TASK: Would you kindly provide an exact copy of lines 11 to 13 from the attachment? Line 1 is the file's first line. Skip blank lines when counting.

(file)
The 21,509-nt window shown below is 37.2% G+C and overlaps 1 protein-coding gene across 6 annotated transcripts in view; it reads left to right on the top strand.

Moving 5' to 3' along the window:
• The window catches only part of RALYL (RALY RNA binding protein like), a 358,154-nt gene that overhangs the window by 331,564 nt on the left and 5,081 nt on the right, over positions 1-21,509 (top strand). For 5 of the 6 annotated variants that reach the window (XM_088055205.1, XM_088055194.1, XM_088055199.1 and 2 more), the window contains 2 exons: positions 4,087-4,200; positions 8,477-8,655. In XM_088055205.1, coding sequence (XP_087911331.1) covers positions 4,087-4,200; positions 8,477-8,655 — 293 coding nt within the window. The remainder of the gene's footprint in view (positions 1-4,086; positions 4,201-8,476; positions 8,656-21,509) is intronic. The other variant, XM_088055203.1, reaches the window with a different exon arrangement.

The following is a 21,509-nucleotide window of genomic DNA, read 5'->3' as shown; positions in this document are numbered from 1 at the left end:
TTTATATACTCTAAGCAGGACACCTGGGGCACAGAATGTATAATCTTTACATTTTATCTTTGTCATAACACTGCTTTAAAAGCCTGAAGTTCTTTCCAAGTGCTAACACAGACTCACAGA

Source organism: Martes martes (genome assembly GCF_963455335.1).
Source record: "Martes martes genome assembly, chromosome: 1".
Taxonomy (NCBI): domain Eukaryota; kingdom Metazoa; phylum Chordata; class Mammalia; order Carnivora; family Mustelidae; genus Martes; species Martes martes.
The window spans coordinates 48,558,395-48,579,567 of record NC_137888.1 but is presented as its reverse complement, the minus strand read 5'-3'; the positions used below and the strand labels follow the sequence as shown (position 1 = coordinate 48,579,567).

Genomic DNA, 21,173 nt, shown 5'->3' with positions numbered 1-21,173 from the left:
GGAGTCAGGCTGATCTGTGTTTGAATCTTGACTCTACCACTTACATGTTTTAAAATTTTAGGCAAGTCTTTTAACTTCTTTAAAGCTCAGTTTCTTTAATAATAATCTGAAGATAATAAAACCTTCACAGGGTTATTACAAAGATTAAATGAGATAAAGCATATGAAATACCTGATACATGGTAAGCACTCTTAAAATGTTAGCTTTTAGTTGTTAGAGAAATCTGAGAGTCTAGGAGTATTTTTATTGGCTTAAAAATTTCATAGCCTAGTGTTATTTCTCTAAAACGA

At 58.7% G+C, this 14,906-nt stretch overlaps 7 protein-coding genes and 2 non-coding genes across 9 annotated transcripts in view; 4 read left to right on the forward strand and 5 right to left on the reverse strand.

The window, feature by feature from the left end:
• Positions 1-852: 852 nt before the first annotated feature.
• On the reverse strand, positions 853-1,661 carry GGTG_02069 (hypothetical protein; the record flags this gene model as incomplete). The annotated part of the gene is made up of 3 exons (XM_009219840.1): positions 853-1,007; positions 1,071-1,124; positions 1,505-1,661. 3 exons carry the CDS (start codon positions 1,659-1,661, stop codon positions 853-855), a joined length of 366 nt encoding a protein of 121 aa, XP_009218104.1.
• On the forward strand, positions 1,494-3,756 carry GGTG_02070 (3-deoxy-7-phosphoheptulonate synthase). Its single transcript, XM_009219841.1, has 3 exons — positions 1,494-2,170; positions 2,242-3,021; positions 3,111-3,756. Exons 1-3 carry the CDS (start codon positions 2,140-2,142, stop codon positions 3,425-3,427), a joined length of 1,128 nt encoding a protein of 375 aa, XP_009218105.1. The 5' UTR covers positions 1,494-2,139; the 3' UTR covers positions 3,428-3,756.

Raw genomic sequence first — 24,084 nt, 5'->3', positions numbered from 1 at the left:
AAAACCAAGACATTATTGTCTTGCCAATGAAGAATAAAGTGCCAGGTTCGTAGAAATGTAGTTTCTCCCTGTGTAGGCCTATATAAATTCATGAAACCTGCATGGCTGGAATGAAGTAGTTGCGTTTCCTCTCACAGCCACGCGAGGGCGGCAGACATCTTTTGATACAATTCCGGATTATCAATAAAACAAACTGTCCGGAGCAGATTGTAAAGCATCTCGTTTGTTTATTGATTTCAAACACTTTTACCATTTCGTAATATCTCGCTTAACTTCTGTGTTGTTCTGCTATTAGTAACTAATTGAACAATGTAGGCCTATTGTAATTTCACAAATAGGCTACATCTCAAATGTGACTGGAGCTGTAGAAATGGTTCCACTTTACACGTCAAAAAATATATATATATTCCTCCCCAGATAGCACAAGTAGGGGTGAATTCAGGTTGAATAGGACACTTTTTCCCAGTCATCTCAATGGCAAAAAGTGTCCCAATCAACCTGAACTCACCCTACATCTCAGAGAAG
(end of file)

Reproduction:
GGAGTCAGGCTGATCTGTGTTTGAATCTTGACTCTACCACTTACATGTTTTAAAATTTTAGGCAAGTCTTTTAACTTCTTTAAAGCTCAGTTTCTTTAATAATAATCTGAAGATAATAAAACCTTCACAGGGTTATTACAAAGATTAAATGAGATAAAGCATATGAAATACCTGATACATGGTAAGCACTCTTAAAATGTTAGCTTTTAGTTGTTAGAGAAATCTGAGAGTCTAGGAGTATTTTTATTGGCTTAAAAATTTCATAGCCTAGTGTTATTTCTCTAAAACGA

At 58.7% G+C, this 14,906-nt stretch overlaps 7 protein-coding genes and 2 non-coding genes across 9 annotated transcripts in view; 4 read left to right on the forward strand and 5 right to left on the reverse strand.

The window, feature by feature from the left end: